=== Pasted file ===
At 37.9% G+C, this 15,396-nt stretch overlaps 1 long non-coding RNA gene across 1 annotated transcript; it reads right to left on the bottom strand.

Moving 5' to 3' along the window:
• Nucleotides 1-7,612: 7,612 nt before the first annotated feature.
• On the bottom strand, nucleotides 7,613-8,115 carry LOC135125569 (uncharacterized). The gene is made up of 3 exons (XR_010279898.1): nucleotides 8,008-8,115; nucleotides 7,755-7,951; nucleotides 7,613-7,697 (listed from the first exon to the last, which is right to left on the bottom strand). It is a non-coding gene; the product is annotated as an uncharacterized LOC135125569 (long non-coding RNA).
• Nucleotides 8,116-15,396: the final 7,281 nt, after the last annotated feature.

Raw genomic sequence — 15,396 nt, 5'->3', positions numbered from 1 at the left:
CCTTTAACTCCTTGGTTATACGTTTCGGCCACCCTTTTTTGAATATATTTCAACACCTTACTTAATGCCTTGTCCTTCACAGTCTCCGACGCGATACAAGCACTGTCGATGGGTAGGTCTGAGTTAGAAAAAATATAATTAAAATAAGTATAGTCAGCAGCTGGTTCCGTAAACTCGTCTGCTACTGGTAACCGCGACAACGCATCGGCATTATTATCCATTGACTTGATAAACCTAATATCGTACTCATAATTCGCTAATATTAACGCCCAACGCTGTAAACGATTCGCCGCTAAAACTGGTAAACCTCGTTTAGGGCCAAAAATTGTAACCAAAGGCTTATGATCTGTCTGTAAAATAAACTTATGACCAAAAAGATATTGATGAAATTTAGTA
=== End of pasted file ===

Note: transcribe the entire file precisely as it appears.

At 37.9% G+C, this 15,396-nt stretch overlaps 1 long non-coding RNA gene across 1 annotated transcript; it reads right to left on the bottom strand.

Moving 5' to 3' along the window:
• Nucleotides 1-7,612: 7,612 nt before the first annotated feature.
• On the bottom strand, nucleotides 7,613-8,115 carry LOC135125569 (uncharacterized). The gene is made up of 3 exons (XR_010279898.1): nucleotides 8,008-8,115; nucleotides 7,755-7,951; nucleotides 7,613-7,697 (listed from the first exon to the last, which is right to left on the bottom strand). It is a non-coding gene; the product is annotated as an uncharacterized LOC135125569 (long non-coding RNA).
• Nucleotides 8,116-15,396: the final 7,281 nt, after the last annotated feature.

Raw genomic sequence — 15,396 nt, 5'->3', positions numbered from 1 at the left:
CCTTTAACTCCTTGGTTATACGTTTCGGCCACCCTTTTTTGAATATATTTCAACACCTTACTTAATGCCTTGTCCTTCACAGTCTCCGACGCGATACAAGCACTGTCGATGGGTAGGTCTGAGTTAGAAAAAATATAATTAAAATAAGTATAGTCAGCAGCTGGTTCCGTAAACTCGTCTGCTACTGGTAACCGCGACAACGCATCGGCATTATTATCCATTGACTTGATAAACCTAATATCGTACTCATAATTCGCTAATATTAACGCCCAACGCTGTAAACGATTCGCCGCTAAAACTGGTAAACCTCGTTTAGGGCCAAAAATTGTAACCAAAGGCTTATGATCTGTCTGTAAAATAAACTTATGACCAAAAAGATATTGATGAAATTTAGTA